Driven by the success of Animal Crossing: Wild World in 2005, an animated feature was released in Japan in December of 2006. Titled Dōbutsu no Mori, the film follows an eleven year old girl named Ai, as she moves to Animal Village. Game staff assisted in production in order to replicate the same audience appeal that the games have, and the film follows certain beats from Wild World, including Ai working for Tom Nook, which functions as a tutorial in the game, as well as in-game events such as the fireworks festival and a special visit from an NPC named Gulliver.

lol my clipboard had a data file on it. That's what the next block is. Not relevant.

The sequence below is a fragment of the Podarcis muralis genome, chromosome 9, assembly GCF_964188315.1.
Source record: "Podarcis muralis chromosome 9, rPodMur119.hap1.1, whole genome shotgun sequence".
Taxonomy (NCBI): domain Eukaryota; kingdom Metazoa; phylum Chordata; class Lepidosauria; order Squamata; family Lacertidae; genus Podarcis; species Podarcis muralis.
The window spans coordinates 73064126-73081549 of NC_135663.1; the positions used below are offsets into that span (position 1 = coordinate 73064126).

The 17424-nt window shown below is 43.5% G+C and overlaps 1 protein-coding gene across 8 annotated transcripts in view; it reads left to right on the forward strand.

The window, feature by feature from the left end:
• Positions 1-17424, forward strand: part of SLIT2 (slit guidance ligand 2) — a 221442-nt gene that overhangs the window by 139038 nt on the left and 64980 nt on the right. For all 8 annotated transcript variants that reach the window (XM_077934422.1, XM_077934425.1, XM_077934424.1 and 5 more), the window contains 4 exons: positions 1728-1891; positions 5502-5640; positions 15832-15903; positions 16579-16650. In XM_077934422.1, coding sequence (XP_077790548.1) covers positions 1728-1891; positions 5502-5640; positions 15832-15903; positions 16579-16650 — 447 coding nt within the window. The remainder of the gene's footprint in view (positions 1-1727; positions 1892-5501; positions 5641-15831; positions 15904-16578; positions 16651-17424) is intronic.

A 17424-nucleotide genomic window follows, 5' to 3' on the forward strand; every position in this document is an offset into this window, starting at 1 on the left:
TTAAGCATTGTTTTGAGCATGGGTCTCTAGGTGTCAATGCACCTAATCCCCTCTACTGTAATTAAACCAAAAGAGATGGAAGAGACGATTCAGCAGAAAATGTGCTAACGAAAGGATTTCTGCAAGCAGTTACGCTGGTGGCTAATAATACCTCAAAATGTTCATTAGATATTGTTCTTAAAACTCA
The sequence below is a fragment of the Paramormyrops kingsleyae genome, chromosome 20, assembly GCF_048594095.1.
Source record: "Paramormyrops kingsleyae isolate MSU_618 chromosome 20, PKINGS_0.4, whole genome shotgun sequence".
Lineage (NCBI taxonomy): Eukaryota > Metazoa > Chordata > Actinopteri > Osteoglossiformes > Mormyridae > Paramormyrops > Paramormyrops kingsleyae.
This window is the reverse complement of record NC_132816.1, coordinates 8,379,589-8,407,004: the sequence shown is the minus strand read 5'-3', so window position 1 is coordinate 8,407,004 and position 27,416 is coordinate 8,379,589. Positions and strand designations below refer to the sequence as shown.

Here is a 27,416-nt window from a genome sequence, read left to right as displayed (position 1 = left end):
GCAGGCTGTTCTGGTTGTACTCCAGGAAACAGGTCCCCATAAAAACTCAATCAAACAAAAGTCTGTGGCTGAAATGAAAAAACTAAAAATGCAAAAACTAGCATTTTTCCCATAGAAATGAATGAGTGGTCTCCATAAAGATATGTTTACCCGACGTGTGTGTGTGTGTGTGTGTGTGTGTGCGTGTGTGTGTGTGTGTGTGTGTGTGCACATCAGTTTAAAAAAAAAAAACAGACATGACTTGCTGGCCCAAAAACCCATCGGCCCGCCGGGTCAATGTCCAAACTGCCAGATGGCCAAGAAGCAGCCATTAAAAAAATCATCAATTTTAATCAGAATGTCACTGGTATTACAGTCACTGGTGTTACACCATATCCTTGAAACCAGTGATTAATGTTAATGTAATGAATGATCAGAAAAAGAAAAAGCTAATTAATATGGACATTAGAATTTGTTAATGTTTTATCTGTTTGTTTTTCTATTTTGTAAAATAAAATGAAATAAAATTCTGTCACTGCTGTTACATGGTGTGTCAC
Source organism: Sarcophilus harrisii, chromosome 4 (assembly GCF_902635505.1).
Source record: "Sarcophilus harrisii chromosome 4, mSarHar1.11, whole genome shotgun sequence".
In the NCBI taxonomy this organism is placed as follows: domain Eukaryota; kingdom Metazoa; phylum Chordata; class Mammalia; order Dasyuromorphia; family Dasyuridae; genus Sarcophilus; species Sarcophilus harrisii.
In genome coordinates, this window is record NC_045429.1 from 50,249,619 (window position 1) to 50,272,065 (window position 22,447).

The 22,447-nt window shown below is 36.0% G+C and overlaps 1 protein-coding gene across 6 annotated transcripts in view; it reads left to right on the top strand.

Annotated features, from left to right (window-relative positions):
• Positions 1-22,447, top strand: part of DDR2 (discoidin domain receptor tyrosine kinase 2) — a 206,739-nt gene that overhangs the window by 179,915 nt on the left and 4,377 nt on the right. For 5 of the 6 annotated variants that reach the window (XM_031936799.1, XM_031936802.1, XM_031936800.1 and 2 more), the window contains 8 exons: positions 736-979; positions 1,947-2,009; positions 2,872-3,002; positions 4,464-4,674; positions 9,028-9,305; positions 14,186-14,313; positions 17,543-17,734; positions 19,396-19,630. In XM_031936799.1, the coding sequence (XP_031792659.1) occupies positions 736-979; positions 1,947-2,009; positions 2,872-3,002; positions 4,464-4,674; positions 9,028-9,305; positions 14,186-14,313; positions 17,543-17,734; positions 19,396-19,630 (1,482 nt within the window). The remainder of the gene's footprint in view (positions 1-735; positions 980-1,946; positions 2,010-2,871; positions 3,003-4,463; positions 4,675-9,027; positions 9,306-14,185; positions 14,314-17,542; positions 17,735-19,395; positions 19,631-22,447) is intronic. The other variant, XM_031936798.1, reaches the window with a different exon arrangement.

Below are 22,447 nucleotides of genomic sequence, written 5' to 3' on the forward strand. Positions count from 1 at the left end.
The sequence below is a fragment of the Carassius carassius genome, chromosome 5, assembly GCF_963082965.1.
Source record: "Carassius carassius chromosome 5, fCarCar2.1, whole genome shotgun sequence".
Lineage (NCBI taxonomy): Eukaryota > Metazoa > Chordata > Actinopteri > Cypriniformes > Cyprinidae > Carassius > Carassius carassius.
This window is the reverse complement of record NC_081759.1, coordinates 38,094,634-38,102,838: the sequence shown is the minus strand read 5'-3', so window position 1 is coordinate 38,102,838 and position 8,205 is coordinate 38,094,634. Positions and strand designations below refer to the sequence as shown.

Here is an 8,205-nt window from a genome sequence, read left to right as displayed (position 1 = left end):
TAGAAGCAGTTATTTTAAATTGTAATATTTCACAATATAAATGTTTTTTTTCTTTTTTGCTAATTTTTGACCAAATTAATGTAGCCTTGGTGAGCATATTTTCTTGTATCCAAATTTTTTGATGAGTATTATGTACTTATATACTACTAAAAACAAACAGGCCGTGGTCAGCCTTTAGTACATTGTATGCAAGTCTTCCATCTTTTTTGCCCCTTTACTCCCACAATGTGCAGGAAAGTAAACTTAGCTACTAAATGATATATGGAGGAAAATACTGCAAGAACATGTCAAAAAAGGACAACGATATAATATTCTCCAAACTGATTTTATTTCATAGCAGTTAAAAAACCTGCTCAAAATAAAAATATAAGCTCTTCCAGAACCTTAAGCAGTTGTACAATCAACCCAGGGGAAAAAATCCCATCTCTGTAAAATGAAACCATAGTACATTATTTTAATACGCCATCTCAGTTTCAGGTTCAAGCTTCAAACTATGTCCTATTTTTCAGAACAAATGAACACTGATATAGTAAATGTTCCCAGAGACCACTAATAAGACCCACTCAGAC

The film attempts to depict a slow, meandering story in the vein of Studio Ghibli’s My Neighbor Totoro, eking a plot from the simple activities and gameplay present in its source material. Some elements, such as a friendly rivalry between two neighbours, Mayor Tortimer’s relentless re-election campaign, and a broken relationship between two older villagers manage to add colour and life to a world that is generally left up to a player’s imagination. On the other hand, the inclusion of more dramatic elements, such as a dangerous fossil hunt and the film’s final act are out of character for Animal Crossing, and not indicative of the slow, steady nature of the game. This illustrates the problem at the core of Dōbutsu no Mori, as it attempts to carve action and suspense out of something that triumphs because of its lack of such things.